Artificial intelligence could become the standard for diagnostics in hospitals, leading to new ways of assessing and diagnosing patients, researchers said.
In a paper published today in the journal Scientific Reports, researchers at the Massachusetts Institute of Technology (MIT) looked at how medical imaging systems work and how to create AI to automate and process data.
The researchers used an automated system that uses a neural network to analyze images and find patterns.
They then created a new AI that could process the data and determine how best to perform the analysis.
The system was able to recognize different parts of the body and recognize a patient’s health and pain using its own system.
“It’s really cool to see how machine learning is used in medical imaging, particularly with the potential for big data,” said the paper’s lead author, PhD student K.R. Khanna, who worked with MIT Professor of Computer Science, Professor of Electrical Engineering and Computer Science and the Director of the MIT Robotics Lab.
“This could lead to really powerful new technologies that will really improve healthcare in our lifetime.”
Using a neural net to analyze and identify data has been used in previous medical imaging work to improve diagnostic and treatment algorithms, such as image-processing algorithms that recognize tissue patterns and detect signs of disease in the body.
But, in this case, the team was able the to create an AI that can recognize parts of a person’s body and identify them based on a set of features.
The new system could be used in future diagnostic tools, Khanna said.
“We hope it will open up more capabilities for imaging and medical imaging.”
The team was also able to develop an AI for analyzing and extracting data from images that can perform different tasks.
It can be used to find different parts or features of a human body, including facial expressions and movements, he said.
The AI also could be trained to recognize patterns of data in images, like a pattern of blood or blood vessels, in order to analyze more details in a particular area.
For example, it could recognize a specific vein in a person, he explained.
This type of machine learning could allow doctors to better interpret the data to find the best possible diagnosis.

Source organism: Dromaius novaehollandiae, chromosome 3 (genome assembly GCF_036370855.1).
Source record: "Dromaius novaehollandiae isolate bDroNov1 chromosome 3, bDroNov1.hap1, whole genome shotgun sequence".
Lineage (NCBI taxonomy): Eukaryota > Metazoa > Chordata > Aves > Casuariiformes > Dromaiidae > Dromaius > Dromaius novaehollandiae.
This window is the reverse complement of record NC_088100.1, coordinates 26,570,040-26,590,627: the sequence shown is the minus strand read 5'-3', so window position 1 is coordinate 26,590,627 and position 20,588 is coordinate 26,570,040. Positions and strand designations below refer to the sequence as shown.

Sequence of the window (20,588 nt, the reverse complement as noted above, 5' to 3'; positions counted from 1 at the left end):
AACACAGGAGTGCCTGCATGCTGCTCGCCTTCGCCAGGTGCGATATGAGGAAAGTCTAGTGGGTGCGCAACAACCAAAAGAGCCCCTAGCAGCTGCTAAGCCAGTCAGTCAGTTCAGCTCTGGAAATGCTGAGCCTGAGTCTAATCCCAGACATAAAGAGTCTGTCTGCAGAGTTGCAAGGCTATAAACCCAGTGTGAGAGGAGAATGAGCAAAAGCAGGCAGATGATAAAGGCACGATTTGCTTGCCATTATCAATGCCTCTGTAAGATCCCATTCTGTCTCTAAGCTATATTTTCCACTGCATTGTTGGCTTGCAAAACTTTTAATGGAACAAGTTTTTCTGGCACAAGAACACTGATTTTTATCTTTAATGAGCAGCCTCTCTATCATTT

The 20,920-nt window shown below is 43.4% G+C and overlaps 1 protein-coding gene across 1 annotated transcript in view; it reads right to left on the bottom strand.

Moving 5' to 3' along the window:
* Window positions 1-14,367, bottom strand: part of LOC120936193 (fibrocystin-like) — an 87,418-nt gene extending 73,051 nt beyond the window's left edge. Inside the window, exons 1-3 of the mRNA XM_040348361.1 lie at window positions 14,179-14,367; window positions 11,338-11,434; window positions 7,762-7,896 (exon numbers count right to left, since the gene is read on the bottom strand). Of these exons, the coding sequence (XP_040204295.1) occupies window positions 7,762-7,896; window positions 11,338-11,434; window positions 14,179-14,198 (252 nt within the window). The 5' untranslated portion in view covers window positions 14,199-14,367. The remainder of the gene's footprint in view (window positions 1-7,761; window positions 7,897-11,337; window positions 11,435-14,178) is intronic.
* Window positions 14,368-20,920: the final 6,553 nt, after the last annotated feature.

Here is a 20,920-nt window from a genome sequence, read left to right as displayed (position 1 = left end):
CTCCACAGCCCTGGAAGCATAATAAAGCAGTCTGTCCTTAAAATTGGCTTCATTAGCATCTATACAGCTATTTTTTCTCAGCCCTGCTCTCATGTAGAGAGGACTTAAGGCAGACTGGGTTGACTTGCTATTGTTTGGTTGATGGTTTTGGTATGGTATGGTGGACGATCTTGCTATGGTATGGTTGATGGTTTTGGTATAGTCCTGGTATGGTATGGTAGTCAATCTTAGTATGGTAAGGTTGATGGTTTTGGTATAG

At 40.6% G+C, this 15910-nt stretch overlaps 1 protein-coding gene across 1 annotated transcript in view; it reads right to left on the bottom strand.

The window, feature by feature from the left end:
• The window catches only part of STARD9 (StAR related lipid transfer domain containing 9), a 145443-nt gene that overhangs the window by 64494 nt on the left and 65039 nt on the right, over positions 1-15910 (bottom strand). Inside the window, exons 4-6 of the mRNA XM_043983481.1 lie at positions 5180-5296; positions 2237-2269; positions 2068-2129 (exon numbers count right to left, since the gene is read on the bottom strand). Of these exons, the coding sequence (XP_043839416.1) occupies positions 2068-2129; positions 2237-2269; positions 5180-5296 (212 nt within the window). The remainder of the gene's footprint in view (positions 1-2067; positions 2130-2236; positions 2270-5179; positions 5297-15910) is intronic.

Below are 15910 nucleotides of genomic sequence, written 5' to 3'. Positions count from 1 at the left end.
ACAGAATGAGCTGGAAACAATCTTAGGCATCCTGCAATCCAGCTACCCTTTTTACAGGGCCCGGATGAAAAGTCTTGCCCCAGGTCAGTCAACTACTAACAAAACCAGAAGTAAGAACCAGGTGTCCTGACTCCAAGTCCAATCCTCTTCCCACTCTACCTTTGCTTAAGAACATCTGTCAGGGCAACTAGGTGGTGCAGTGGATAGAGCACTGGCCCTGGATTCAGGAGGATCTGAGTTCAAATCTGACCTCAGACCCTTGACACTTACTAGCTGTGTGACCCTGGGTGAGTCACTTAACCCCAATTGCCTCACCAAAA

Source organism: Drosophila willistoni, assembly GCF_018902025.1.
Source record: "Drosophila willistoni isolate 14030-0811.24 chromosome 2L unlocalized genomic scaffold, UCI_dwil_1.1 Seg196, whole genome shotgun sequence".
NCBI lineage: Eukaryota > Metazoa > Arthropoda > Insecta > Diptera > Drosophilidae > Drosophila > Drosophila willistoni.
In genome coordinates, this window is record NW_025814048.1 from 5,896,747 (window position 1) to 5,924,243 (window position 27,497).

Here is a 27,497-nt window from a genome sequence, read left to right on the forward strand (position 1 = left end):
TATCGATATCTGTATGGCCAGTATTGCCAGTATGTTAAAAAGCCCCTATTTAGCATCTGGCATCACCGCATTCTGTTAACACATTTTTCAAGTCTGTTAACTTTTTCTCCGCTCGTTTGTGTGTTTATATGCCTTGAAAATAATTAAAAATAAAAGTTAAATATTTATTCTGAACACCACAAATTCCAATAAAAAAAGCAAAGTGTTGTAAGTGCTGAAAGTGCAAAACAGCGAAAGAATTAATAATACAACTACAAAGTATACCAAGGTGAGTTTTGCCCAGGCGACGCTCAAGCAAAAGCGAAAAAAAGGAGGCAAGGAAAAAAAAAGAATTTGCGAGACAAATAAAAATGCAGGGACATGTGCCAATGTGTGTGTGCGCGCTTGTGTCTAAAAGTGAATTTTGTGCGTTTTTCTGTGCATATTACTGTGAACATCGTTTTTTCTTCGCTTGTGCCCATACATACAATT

“What this means for us as an imaging system is that we can take a human subject and train an AI to recognize features that are associated with a specific body part, and that’s the same as having an actual trained AI, where you can actually use it in medical diagnostic tasks,” Khanna explained.
“If the doctor wants to say, ‘OK, we know that a vein has a red line running down it, that’s a red vein, and we want to see what’s going on inside that vein,’ you can do that with a trained AI.”
This type or neural network can also be used for more complex tasks, such in a diagnostic tool that could be able to learn how to identify multiple types of blood vessels in a blood vessel, he added.
The research is part of a larger effort by MIT researchers to develop medical diagnostic tools that would be able use machine learning to improve medical imaging in a way that will be more accurate and useful.
They are currently developing a new machine learning tool that can identify blood vessels from a human eye, as well as from the eyes of animals, and even the skin of people.
“There’s really been a huge push for this technology in medical science, and there’s been a tremendous amount of interest in this technology, and it’s been kind of a wild ride,” Khannasaid.
“I think there’s a lot of potential here.”
Khanna’s team was joined by Professor of Engineering, Professor and Director of MIT’s Computational Neuroscience Lab, Professor in the Computer Science Department, and Professor of Biological Engineering and Bioengineering.
The project is called DeepMind: Neural Image Processing.
Khannavas work has been funded by the Defense Advanced Research Projects Agency (DARPA), the National Institutes of Health (NIH) and the National Science Foundation.
Khana is also the first author on a paper in the Proceedings of the National Academy of Sciences (PNAS).
A video describing the work is available on YouTube.
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